Thursday, January 4, 2018

Book Review: "You Think It, I'll Say It" by Curtis Sittenfeld

Many of us, whether we'll admit it or not, have made snap judgments about people. Sometimes we judge people we might have met once, or known a long time ago, and are coming into contact with them again after a while. Sometimes we believe something about a person we know well, while other times, it's people we don't know, but we formulate an opinion based on something we hear them say or do.

The characters in Curtis Sittenfeld's first story collection, You Think It, I'll Say It, are all guilty of judging others, but the tension in the 10 stories occurs when those judgments are revealed to be incorrect, either gradually or all at once. The end result are thought-provoking stories which leave their mark in your head, and at times, in your heart.

I enjoyed all of the stories in the collection, although I felt eight of them were the strongest. My favorites included: "The Prairie Wife," in which an unappreciated housewife realizes a popular celebrity was a girl she was romantically involved with briefly during summer camp, although the celebrity is now a married darling of conservatives; "Gender Studies," which follows a college professor's fling with her airport shuttle driver—for the wrong reason; "Off the Record," about a freelance writer lined up to interview an actress on the cusp of major fame, someone she had connected with when interviewing them a few years earlier; "The World Has Many Butterflies," in which a man and a woman engage in a gossipy game every time they see each other, but only one interprets that as the sign of something deeper; and "Do-Over," about a reunion between two boarding school classmates who each have different interpretations of past events.

I've been a fan of Sittenfeld's since I read her debut novel, Prep, back in 2005. I found it so engaging and surprising, and I've followed her work ever since. That same talent is more than evident in You Think It, I'll Say It—these stories aren't outlandish or unrealistic, and you could imagine the situations the characters face happening to you, or hearing about them from people you know. Her writing style is so breezy and approachable, and there were times I didn't realize how dazzling her words were until after they passed me by, kind of like a person wearing a cologne or perfume you suddenly catch the scent of.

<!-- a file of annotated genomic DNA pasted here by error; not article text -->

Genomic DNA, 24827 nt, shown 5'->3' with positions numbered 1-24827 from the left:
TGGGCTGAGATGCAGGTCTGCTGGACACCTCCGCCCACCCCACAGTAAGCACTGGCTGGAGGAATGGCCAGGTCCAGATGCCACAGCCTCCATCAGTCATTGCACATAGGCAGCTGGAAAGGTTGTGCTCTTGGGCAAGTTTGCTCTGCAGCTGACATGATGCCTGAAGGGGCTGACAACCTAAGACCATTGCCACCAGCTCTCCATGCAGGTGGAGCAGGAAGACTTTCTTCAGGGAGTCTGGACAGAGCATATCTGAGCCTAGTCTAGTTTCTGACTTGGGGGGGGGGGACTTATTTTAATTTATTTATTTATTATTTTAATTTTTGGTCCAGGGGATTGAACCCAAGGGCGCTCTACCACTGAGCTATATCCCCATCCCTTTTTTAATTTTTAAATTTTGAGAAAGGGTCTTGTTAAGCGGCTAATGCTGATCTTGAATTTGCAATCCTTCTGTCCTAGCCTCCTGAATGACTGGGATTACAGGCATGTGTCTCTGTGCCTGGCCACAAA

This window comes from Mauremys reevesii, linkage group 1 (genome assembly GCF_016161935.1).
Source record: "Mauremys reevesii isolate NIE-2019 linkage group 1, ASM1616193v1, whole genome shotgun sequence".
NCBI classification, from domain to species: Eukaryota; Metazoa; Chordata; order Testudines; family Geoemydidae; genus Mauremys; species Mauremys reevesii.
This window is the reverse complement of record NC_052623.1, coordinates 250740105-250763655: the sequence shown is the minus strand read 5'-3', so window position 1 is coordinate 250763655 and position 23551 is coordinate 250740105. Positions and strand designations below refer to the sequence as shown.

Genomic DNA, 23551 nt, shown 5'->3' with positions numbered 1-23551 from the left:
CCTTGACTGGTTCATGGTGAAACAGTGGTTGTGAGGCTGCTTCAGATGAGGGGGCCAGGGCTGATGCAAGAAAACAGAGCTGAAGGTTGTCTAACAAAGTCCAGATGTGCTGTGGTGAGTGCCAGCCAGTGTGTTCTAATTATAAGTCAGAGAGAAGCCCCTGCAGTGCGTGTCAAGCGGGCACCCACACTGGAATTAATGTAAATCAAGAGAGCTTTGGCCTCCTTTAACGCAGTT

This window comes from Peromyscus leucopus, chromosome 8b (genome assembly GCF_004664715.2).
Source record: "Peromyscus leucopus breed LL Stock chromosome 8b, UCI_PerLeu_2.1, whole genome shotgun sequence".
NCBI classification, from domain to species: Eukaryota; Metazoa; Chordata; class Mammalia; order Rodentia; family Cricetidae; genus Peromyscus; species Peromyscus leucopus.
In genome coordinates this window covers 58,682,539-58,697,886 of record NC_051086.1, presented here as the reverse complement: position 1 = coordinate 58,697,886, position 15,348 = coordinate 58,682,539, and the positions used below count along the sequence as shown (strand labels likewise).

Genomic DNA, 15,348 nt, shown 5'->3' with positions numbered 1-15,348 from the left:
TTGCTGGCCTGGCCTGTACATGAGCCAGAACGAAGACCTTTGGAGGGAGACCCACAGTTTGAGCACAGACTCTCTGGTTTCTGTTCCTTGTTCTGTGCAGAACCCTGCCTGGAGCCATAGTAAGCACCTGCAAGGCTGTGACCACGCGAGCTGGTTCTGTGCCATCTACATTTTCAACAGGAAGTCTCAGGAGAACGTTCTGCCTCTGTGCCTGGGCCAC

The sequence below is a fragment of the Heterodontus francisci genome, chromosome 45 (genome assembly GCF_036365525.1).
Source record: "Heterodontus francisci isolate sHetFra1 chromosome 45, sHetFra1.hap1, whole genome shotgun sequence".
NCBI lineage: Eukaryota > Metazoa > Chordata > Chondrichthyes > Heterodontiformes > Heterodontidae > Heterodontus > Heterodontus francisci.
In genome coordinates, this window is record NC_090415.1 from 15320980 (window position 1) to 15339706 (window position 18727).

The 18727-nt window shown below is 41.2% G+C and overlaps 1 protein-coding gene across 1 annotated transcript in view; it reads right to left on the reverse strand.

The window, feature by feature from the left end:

I know short stories aren't for everyone, but this is one of those collections I think even non-story lovers might enjoy. Most of the stories feel like mini-novels, and there were at least a few I'd love to see developed into something more expansive. You Think It, I'll Say It is a prime example of why I love stories, and the incredible talent it takes to make a collection work. Come on, give it a shot!

NetGalley and Random House provided me an advance copy of the book in exchange for an unbiased review. Thanks for making this available!

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